All Work, No Play? Work-Life Balance & Working Hours
Expats in Norway are most satisfied with their work-life balance and work the lowest number of hours worldwide. Overall, it's expats over 50 who are happiest with their work life.
The Work-Life Balance subcategory combines expats' satisfaction with their overall work-life balance and their average working hours.
It turns out that there isn't much of a difference between male and female respondents when it comes to their overall happiness with either working hours or work-life balance, although men are just slightly more satisfied with both of these factors. However, it is the age group over 50 that has the highest percentages of expats completely satisfied with their work-life balance (21%) and working hours (22%). Among the other age groups, expats between 31 and 35 are happiest with these aspects.
In comparison to expats without kids, parents are just a bit happier with their work-life balance and weekly working hours. When it comes to expat types, the Dream Destination Expat (24% completely satisfied), the Adventurer (18% completely satisfied), and the Greener Pastures Expat (18% completely satisfied) are those who are most content with their work-life balance.
But how many hours do working expats actually spend at their job? And how many of them only work part-time?
Work & Leisure
Who Works the Most?
The average survey respondent works 42.0 hours per week, with 86% of participants working full-time (44.9 hours) and 14% in part-time jobs (23.7 hours).
Foreign Assignees work the most, with 46.1 hours per week, followed by Foreign Recruitees (44.7 hours) and Career Expats (44.1 hours). Traveling Spouses, on the other hand, only have a 34.6-hour workweek, which is not surprising considering that 39% of them work part-time, much more than the global average of 14%. Romantics (26%) and Dream Destination Expats (21%) also work part-time at an above-average rate. This shows in their weekly working hours as well: Romantics work 37.9 hours per week, on average, while Dream Destination Expats total 39.2 hours.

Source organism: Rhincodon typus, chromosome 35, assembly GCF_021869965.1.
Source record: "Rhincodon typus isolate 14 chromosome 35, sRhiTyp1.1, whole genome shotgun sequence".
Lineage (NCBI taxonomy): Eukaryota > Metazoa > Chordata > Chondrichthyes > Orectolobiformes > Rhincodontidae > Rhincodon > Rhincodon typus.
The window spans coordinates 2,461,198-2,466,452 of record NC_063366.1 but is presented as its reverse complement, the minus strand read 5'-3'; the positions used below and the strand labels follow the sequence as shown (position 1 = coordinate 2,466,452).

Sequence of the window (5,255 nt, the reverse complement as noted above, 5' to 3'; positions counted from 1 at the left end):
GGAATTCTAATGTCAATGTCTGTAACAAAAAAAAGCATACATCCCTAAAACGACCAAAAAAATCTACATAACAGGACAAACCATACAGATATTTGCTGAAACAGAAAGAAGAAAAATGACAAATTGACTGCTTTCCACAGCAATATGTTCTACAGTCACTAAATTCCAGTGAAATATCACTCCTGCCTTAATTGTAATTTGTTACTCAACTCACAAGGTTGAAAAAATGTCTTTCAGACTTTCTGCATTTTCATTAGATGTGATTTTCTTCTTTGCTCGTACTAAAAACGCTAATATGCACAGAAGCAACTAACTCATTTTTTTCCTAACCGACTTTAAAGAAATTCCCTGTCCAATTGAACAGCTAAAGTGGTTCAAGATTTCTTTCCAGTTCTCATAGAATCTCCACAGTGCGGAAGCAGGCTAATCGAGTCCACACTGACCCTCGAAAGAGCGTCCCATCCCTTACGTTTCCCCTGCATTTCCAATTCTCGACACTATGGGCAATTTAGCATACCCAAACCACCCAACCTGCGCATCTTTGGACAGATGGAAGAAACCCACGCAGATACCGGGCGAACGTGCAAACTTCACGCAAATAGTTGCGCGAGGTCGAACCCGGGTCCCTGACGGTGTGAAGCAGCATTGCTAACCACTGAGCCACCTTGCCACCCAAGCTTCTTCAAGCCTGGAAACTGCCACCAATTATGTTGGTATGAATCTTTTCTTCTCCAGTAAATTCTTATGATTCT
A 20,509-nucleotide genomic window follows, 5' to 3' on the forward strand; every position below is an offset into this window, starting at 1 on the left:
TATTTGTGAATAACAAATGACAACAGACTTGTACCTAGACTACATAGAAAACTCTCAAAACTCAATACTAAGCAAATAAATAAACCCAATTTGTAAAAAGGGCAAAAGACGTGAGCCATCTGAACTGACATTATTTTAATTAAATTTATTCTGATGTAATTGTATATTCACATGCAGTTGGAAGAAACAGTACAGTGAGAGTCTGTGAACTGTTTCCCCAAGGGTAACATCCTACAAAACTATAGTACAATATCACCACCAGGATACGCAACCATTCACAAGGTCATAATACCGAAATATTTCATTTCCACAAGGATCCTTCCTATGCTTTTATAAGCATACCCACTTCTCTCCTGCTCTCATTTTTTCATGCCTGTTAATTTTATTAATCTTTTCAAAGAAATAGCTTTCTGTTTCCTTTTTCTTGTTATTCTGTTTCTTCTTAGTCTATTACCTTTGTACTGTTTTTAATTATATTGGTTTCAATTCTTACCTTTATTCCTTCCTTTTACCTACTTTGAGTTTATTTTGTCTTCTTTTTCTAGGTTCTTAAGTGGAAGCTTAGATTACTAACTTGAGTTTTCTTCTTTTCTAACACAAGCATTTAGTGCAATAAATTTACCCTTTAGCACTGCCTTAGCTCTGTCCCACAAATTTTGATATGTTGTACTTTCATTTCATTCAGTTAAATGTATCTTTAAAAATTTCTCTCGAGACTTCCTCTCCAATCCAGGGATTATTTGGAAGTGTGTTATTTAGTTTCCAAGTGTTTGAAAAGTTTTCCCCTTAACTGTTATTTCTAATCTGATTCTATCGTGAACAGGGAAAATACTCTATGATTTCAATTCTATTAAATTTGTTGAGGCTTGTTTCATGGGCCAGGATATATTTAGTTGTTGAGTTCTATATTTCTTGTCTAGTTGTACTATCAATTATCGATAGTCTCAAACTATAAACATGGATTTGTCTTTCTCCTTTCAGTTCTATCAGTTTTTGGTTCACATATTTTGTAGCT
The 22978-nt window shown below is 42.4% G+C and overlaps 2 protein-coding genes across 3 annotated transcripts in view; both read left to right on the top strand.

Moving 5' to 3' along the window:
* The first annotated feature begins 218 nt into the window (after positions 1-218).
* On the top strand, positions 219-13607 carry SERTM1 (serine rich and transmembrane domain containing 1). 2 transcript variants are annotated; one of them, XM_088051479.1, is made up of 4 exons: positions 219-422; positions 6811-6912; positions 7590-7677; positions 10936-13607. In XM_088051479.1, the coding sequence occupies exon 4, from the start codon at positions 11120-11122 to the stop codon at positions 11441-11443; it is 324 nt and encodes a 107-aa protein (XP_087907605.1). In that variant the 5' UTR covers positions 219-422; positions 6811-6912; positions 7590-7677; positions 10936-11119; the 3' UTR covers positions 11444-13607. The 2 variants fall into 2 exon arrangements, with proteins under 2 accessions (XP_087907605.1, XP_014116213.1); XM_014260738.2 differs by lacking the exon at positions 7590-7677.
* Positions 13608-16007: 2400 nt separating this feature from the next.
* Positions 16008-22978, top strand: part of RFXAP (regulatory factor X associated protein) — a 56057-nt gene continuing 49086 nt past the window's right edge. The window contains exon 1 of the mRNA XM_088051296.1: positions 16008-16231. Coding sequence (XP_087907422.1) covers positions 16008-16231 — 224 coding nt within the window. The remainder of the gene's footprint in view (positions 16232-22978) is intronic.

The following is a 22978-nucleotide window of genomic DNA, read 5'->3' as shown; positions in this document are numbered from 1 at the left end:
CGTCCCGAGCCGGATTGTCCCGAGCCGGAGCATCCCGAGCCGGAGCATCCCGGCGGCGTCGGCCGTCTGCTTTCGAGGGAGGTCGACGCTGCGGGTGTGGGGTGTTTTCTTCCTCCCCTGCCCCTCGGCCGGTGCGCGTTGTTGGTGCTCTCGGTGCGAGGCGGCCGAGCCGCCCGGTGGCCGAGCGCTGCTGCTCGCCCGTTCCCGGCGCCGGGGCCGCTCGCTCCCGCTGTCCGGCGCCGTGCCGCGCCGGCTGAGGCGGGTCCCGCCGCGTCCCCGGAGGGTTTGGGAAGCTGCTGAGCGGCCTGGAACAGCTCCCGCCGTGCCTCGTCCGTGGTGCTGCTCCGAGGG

Expat parents only spend slightly less time at work than expats who don't have kids. Expat dads still work 45.7 hours per week full-time, and 26.1 hours if they have a part-time job. This is a lot more than expat moms who spend 43.1 hours or 22.9 hours at work, respectively. Even among the general survey population, men work slightly longer hours than women (44.2 vs. 39.7 hours). They are also a lot less likely to work part-time than women, with 90% of men working full-time compared to 82% of women.
Expats over the age of 50 are most likely to have cut back on their working hours, with only 79% of them working full-time, while those between 31 and 35 are most likely to work full-time (91%). On average, expats who are 51 and above also have the lowest number of working hours (41.0) per week. However, respondents from that age group work the longest hours (45.9 per week) if they still have a full-time job.
A Balanced Life in Scandinavia
Norway, Sweden, and Malta occupy the top ranks of the Work-Life Balance subcategory, while India, Greece, and Saudi Arabia are at the bottom. In Sweden, respondents are the happiest with their work-life balance, and Denmark comes in third for satisfaction with working hours, behind Norway and Sweden. On the other hand, when it comes to respondents' happiness with their work-life balance, or rather lack thereof, Kuwait occupies 62nd place, followed by India and Saudi Arabia, while expats in Turkey, Greece, and Chile are least satisfied with their working hours.
That Norway ranks first in the Work-Life Balance subcategory might also have something to do with its working hours. At 40.4 full-time working hours per week, survey respondents in Norway work a lot less than the global average (44.9 hours). Finland and Denmark are not far behind with 40.6 hours each. On the other hand, survey respondents spend the most time at work in Uganda, with 50.8 hours in total. The same tendency can be observed in Nigeria (49.9 hours) and the Philippines (48.9 hours).
In some countries, such as Costa Rica, Ecuador, and Malta, where expats are quite satisfied with their work-life balance, a lot of the respondents (up to 39%) say that they work part-time. While one could assume that it's easy to get along on a smaller paycheck there without sacrificing the quality of life, this is at least not the case for Costa Rica, where 50% of respondents give the cost of living a negative rating. Moreover, Greece has a fairly high number of part-time workers as well, yet respondents are rather unhappy with their work-life balance and working hours. Shorter working hours through part-time work do not necessarily seem to be the key to a good work-life balance - or to happiness in general.